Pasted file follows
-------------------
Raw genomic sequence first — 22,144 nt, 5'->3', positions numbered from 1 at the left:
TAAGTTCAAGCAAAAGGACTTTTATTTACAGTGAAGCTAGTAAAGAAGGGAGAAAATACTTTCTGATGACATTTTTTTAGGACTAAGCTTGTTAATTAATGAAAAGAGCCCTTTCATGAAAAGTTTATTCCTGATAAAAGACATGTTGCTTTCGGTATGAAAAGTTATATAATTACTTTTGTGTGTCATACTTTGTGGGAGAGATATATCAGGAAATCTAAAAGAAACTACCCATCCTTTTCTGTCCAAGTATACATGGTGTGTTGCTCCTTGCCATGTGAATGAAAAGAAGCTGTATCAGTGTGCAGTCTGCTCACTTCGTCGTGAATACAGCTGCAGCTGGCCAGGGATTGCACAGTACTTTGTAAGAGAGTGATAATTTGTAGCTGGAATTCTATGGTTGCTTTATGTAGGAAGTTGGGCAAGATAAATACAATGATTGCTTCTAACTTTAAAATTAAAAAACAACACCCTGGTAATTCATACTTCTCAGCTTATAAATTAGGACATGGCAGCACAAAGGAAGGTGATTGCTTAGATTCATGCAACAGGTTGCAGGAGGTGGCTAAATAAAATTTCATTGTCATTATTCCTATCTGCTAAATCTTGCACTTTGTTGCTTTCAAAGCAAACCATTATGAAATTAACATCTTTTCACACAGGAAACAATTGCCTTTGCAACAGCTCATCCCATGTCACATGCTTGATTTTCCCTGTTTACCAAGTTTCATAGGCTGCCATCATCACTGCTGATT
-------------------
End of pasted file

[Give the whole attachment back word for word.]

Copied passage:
Raw genomic sequence first — 22,144 nt, 5'->3', positions numbered from 1 at the left:
TAAGTTCAAGCAAAAGGACTTTTATTTACAGTGAAGCTAGTAAAGAAGGGAGAAAATACTTTCTGATGACATTTTTTTAGGACTAAGCTTGTTAATTAATGAAAAGAGCCCTTTCATGAAAAGTTTATTCCTGATAAAAGACATGTTGCTTTCGGTATGAAAAGTTATATAATTACTTTTGTGTGTCATACTTTGTGGGAGAGATATATCAGGAAATCTAAAAGAAACTACCCATCCTTTTCTGTCCAAGTATACATGGTGTGTTGCTCCTTGCCATGTGAATGAAAAGAAGCTGTATCAGTGTGCAGTCTGCTCACTTCGTCGTGAATACAGCTGCAGCTGGCCAGGGATTGCACAGTACTTTGTAAGAGAGTGATAATTTGTAGCTGGAATTCTATGGTTGCTTTATGTAGGAAGTTGGGCAAGATAAATACAATGATTGCTTCTAACTTTAAAATTAAAAAACAACACCCTGGTAATTCATACTTCTCAGCTTATAAATTAGGACATGGCAGCACAAAGGAAGGTGATTGCTTAGATTCATGCAACAGGTTGCAGGAGGTGGCTAAATAAAATTTCATTGTCATTATTCCTATCTGCTAAATCTTGCACTTTGTTGCTTTCAAAGCAAACCATTATGAAATTAACATCTTTTCACACAGGAAACAATTGCCTTTGCAACAGCTCATCCCATGTCACATGCTTGATTTTCCCTGTTTACCAAGTTTCATAGGCTGCCATCATCACTGCTGATT